Editorial: Why do we print court dispositions in the paper?

Published 8:50 pm Tuesday, March 19, 2024

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Every couple months we receive contact from someone in the public asking us why we print court dispositions.

The people usually wonder if they can keep their conviction out of the newspaper, or sometimes they call us years after the fact to see if they can have their listing removed.

Court dispositions are something newspapers have long published.

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Every newspaper has a different threshold for what levels of crimes get printed, and in the case of the Tribune, we do not run every disposition down to a simple speeding citation. We print all convictions where the financial obligation to the court is $180 or greater or where there is a conviction that results in jail time, probation or community service.

The Tribune receives a listing of the court dispositions each day from Freeborn County District Court administration, and then one of our staff goes through and identifies which will be printed based off of our threshold.

Aside from most juvenile actions, criminal charges are open to the public.

Sometimes we have to type up a co-worker or a friend’s name — or even a family member — who found themselves on the list.

Everyone knows that just because we work here doesn’t mean we get a free pass.

So why do we feel that strongly about running court dispositions in the newspaper?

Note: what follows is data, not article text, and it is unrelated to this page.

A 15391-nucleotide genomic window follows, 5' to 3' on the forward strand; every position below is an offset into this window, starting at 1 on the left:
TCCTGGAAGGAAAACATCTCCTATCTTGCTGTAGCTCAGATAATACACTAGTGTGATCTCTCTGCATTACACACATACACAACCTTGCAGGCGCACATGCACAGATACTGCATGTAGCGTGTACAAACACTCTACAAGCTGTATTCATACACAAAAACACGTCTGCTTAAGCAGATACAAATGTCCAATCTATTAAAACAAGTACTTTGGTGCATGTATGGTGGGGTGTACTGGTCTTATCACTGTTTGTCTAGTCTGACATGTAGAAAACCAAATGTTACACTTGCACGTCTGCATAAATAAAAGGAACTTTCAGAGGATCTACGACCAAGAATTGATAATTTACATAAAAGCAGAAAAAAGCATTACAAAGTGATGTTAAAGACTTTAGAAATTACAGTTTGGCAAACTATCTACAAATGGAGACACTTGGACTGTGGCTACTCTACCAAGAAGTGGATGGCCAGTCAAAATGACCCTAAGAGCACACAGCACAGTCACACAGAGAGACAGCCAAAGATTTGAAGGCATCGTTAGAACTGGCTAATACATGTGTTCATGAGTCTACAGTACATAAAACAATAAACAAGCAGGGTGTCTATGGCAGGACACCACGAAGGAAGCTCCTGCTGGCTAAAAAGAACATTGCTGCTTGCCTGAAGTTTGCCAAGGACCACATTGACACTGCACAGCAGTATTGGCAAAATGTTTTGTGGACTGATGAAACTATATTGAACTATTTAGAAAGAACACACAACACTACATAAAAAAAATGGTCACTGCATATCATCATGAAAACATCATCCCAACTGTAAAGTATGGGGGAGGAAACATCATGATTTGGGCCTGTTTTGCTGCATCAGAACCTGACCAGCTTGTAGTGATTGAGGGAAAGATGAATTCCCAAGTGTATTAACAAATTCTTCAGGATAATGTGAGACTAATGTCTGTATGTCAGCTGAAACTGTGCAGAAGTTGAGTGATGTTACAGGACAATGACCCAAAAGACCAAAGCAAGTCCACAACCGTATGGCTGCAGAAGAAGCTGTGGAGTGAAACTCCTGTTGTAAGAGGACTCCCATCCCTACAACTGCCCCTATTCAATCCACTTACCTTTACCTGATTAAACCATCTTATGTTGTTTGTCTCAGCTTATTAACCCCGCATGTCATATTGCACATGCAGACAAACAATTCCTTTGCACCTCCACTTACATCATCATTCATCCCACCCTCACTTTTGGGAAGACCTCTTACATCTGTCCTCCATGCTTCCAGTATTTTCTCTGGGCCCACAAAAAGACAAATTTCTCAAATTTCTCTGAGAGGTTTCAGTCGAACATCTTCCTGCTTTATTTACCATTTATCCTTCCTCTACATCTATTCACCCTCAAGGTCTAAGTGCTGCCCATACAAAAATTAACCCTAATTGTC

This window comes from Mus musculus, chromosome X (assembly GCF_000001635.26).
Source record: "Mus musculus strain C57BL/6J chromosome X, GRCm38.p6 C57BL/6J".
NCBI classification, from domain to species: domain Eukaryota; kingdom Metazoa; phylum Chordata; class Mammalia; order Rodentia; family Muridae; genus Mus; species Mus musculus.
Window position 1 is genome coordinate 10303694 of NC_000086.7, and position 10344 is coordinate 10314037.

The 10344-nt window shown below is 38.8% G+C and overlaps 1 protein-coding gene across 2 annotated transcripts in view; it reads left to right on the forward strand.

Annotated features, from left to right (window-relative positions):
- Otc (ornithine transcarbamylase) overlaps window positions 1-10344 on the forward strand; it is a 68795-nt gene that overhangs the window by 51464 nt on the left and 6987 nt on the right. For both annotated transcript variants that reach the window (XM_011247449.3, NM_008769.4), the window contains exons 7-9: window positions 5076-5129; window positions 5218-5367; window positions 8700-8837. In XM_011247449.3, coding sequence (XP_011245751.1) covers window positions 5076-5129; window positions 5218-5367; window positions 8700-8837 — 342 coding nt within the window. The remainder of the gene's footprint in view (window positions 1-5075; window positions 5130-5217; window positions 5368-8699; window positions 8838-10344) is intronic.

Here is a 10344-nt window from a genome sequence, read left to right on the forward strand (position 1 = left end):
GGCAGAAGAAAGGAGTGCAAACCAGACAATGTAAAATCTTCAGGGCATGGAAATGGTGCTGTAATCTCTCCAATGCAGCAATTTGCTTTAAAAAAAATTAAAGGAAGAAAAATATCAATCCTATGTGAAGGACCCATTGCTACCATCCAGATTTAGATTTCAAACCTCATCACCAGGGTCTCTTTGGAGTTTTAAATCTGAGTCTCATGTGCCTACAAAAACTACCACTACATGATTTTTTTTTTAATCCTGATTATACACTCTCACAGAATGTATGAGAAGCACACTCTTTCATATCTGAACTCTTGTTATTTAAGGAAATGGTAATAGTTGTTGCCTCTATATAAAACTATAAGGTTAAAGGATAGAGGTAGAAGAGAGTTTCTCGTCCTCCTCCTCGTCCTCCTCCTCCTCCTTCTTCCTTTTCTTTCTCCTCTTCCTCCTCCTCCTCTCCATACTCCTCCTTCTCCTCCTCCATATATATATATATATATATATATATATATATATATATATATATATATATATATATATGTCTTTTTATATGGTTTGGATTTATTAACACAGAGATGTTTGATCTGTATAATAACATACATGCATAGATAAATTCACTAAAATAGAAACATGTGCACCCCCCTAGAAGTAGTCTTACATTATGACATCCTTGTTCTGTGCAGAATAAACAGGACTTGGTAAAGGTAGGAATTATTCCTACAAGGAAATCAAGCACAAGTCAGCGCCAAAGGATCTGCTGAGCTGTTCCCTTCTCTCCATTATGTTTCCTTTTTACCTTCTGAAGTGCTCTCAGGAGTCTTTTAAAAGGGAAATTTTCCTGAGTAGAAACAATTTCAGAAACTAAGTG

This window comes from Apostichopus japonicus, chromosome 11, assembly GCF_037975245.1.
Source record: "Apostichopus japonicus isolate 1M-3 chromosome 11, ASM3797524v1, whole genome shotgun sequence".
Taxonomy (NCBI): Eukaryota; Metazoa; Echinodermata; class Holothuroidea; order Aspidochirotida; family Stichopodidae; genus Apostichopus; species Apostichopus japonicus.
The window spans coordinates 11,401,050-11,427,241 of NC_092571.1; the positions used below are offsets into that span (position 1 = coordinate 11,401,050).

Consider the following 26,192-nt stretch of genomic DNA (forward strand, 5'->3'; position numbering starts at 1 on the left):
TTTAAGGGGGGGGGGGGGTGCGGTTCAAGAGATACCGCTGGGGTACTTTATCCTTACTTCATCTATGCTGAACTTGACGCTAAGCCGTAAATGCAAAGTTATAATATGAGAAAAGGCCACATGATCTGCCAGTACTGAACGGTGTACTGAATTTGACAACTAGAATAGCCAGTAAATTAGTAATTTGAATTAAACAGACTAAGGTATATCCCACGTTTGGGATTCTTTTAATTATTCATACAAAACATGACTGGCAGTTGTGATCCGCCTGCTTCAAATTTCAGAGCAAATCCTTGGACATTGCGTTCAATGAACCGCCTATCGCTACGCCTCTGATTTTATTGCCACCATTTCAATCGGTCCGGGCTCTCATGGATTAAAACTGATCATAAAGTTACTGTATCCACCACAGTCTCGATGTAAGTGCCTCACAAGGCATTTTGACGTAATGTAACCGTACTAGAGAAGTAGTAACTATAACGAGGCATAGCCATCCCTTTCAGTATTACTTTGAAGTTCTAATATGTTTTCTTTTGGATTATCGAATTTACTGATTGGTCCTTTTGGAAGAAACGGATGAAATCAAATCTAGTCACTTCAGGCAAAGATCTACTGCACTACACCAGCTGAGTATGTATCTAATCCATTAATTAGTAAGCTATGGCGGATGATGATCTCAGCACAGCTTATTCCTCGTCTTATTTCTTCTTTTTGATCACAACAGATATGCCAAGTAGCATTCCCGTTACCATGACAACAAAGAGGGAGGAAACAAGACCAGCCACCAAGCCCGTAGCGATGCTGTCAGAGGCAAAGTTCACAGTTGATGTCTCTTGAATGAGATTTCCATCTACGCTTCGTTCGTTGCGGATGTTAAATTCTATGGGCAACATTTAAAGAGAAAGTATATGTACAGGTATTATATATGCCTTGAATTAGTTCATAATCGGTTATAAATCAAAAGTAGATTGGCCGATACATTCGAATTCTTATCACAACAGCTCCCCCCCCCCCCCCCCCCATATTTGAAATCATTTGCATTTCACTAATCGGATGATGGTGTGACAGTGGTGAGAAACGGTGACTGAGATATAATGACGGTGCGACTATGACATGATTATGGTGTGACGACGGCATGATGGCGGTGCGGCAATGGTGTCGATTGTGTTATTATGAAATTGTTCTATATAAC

In a nutshell we hope it will help educate the public on crimes happening in our community. While not every crime listed carries the same weight, we hope it will help people make decisions in their day-to-day life, whether it’s about who they will interact with, choose to hire or even where to live.

On the other hand, we hope that if people know these dispositions are printing in the newspaper, they will do what they can to avoid seeing their name in print. It’s something we call social incentive and hope it can act as a deterrent against crime.

If you know your neighbor, your family or your boss is going to eventually see your conviction, will you think twice before you take your actions?

Court dispositions also provide follow-through for crimes we may have originally reported on after they first happened but that did not get much attention otherwise. This lets the public know how the case turned out in the end or even if charges were dismissed.